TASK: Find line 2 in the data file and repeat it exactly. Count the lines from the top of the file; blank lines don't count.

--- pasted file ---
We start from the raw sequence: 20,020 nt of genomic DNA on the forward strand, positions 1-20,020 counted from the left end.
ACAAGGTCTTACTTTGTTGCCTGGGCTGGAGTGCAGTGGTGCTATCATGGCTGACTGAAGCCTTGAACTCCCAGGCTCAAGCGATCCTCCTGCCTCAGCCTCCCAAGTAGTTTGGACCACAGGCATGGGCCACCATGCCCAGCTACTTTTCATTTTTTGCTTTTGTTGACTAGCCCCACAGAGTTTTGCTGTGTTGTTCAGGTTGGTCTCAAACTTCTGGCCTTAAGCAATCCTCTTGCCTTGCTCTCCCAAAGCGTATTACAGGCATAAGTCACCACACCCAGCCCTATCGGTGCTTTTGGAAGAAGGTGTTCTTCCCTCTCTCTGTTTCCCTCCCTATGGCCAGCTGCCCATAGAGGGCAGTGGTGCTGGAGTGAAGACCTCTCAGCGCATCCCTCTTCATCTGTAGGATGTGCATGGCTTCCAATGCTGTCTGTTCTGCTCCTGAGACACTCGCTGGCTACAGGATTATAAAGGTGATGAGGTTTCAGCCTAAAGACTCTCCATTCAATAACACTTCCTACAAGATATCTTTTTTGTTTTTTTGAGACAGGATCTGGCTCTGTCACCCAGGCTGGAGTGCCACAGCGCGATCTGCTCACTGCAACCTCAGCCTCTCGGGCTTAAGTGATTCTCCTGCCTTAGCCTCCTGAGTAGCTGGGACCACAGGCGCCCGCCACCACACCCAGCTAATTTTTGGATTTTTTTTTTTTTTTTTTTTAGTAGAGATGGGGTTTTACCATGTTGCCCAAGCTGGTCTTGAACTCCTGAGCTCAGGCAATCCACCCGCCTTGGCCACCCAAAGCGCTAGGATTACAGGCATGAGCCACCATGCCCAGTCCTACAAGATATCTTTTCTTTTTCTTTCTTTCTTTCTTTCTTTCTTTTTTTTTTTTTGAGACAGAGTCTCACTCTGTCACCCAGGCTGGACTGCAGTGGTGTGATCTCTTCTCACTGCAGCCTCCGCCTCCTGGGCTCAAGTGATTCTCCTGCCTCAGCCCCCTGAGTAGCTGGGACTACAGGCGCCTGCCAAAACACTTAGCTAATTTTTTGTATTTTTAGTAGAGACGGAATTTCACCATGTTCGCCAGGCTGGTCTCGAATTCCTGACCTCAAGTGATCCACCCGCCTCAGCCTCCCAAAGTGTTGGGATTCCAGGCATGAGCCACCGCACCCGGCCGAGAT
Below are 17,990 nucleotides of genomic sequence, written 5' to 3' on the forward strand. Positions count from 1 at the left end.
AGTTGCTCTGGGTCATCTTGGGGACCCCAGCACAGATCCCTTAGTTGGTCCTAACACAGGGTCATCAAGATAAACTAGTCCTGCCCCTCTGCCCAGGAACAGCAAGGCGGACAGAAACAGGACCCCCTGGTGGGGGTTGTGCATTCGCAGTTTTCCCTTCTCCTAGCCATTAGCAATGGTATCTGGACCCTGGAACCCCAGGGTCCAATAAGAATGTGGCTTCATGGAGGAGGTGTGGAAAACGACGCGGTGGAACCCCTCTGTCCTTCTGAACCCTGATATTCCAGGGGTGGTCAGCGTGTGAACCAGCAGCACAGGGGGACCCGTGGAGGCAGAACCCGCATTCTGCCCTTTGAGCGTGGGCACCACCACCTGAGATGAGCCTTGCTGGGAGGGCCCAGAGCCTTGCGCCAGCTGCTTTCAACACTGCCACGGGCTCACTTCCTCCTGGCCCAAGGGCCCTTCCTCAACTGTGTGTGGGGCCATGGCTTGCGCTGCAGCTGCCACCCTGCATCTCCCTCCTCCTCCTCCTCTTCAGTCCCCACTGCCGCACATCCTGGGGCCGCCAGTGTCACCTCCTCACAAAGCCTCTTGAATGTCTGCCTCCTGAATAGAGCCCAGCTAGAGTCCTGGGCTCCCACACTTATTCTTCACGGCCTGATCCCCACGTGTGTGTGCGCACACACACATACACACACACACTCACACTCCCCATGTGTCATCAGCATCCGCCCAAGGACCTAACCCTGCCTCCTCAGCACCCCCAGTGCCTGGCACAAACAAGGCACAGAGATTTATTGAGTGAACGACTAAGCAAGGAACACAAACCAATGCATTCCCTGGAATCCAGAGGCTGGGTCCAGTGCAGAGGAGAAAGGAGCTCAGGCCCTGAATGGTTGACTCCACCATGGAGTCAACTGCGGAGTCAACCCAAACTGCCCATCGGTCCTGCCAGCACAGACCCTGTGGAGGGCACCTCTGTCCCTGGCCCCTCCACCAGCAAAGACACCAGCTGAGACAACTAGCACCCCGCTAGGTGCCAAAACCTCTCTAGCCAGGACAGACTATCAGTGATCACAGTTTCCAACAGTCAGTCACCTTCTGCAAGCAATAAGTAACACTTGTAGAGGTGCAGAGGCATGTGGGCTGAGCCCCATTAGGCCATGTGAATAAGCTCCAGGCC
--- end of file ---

ACAAGGTCTTACTTTGTTGCCTGGGCTGGAGTGCAGTGGTGCTATCATGGCTGACTGAAGCCTTGAACTCCCAGGCTCAAGCGATCCTCCTGCCTCAGCCTCCCAAGTAGTTTGGACCACAGGCATGGGCCACCATGCCCAGCTACTTTTCATTTTTTGCTTTTGTTGACTAGCCCCACAGAGTTTTGCTGTGTTGTTCAGGTTGGTCTCAAACTTCTGGCCTTAAGCAATCCTCTTGCCTTGCTCTCCCAAAGCGTATTACAGGCATAAGTCACCACACCCAGCCCTATCGGTGCTTTTGGAAGAAGGTGTTCTTCCCTCTCTCTGTTTCCCTCCCTATGGCCAGCTGCCCATAGAGGGCAGTGGTGCTGGAGTGAAGACCTCTCAGCGCATCCCTCTTCATCTGTAGGATGTGCATGGCTTCCAATGCTGTCTGTTCTGCTCCTGAGACACTCGCTGGCTACAGGATTATAAAGGTGATGAGGTTTCAGCCTAAAGACTCTCCATTCAATAACACTTCCTACAAGATATCTTTTTTGTTTTTTTGAGACAGGATCTGGCTCTGTCACCCAGGCTGGAGTGCCACAGCGCGATCTGCTCACTGCAACCTCAGCCTCTCGGGCTTAAGTGATTCTCCTGCCTTAGCCTCCTGAGTAGCTGGGACCACAGGCGCCCGCCACCACACCCAGCTAATTTTTGGATTTTTTTTTTTTTTTTTTTTAGTAGAGATGGGGTTTTACCATGTTGCCCAAGCTGGTCTTGAACTCCTGAGCTCAGGCAATCCACCCGCCTTGGCCACCCAAAGCGCTAGGATTACAGGCATGAGCCACCATGCCCAGTCCTACAAGATATCTTTTCTTTTTCTTTCTTTCTTTCTTTCTTTCTTTTTTTTTTTTTGAGACAGAGTCTCACTCTGTCACCCAGGCTGGACTGCAGTGGTGTGATCTCTTCTCACTGCAGCCTCCGCCTCCTGGGCTCAAGTGATTCTCCTGCCTCAGCCCCCTGAGTAGCTGGGACTACAGGCGCCTGCCAAAACACTTAGCTAATTTTTTGTATTTTTAGTAGAGACGGAATTTCACCATGTTCGCCAGGCTGGTCTCGAATTCCTGACCTCAAGTGATCCACCCGCCTCAGCCTCCCAAAGTGTTGGGATTCCAGGCATGAGCCACCGCACCCGGCCGAGAT